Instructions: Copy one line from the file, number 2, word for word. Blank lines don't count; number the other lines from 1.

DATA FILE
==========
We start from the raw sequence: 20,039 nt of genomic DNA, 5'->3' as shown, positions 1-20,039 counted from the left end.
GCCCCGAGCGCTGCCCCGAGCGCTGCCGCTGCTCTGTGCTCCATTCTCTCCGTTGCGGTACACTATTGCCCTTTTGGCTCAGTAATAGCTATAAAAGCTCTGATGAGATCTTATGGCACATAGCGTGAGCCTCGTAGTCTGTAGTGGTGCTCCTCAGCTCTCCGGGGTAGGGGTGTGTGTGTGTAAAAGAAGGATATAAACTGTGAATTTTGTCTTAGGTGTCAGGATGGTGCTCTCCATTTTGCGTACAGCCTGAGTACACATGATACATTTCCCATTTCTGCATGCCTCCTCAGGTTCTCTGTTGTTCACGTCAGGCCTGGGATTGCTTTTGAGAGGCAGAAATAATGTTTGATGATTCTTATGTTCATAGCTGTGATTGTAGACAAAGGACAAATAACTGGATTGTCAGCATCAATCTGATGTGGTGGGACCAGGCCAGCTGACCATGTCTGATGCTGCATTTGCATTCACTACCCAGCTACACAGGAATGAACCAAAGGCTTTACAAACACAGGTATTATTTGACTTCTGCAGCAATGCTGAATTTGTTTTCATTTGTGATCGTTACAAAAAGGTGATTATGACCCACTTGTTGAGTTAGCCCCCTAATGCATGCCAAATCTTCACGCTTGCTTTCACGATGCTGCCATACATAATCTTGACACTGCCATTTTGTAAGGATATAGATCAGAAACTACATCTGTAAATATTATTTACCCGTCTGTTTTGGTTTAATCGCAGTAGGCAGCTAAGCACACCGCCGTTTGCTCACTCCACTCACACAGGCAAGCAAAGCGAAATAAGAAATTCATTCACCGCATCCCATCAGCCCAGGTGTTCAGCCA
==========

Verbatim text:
GCCCCGAGCGCTGCCCCGAGCGCTGCCGCTGCTCTGTGCTCCATTCTCTCCGTTGCGGTACACTATTGCCCTTTTGGCTCAGTAATAGCTATAAAAGCTCTGATGAGATCTTATGGCACATAGCGTGAGCCTCGTAGTCTGTAGTGGTGCTCCTCAGCTCTCCGGGGTAGGGGTGTGTGTGTGTAAAAGAAGGATATAAACTGTGAATTTTGTCTTAGGTGTCAGGATGGTGCTCTCCATTTTGCGTACAGCCTGAGTACACATGATACATTTCCCATTTCTGCATGCCTCCTCAGGTTCTCTGTTGTTCACGTCAGGCCTGGGATTGCTTTTGAGAGGCAGAAATAATGTTTGATGATTCTTATGTTCATAGCTGTGATTGTAGACAAAGGACAAATAACTGGATTGTCAGCATCAATCTGATGTGGTGGGACCAGGCCAGCTGACCATGTCTGATGCTGCATTTGCATTCACTACCCAGCTACACAGGAATGAACCAAAGGCTTTACAAACACAGGTATTATTTGACTTCTGCAGCAATGCTGAATTTGTTTTCATTTGTGATCGTTACAAAAAGGTGATTATGACCCACTTGTTGAGTTAGCCCCCTAATGCATGCCAAATCTTCACGCTTGCTTTCACGATGCTGCCATACATAATCTTGACACTGCCATTTTGTAAGGATATAGATCAGAAACTACATCTGTAAATATTATTTACCCGTCTGTTTTGGTTTAATCGCAGTAGGCAGCTAAGCACACCGCCGTTTGCTCACTCCACTCACACAGGCAAGCAAAGCGAAATAAGAAATTCATTCACCGCATCCCATCAGCCCAGGTGTTCAGCCA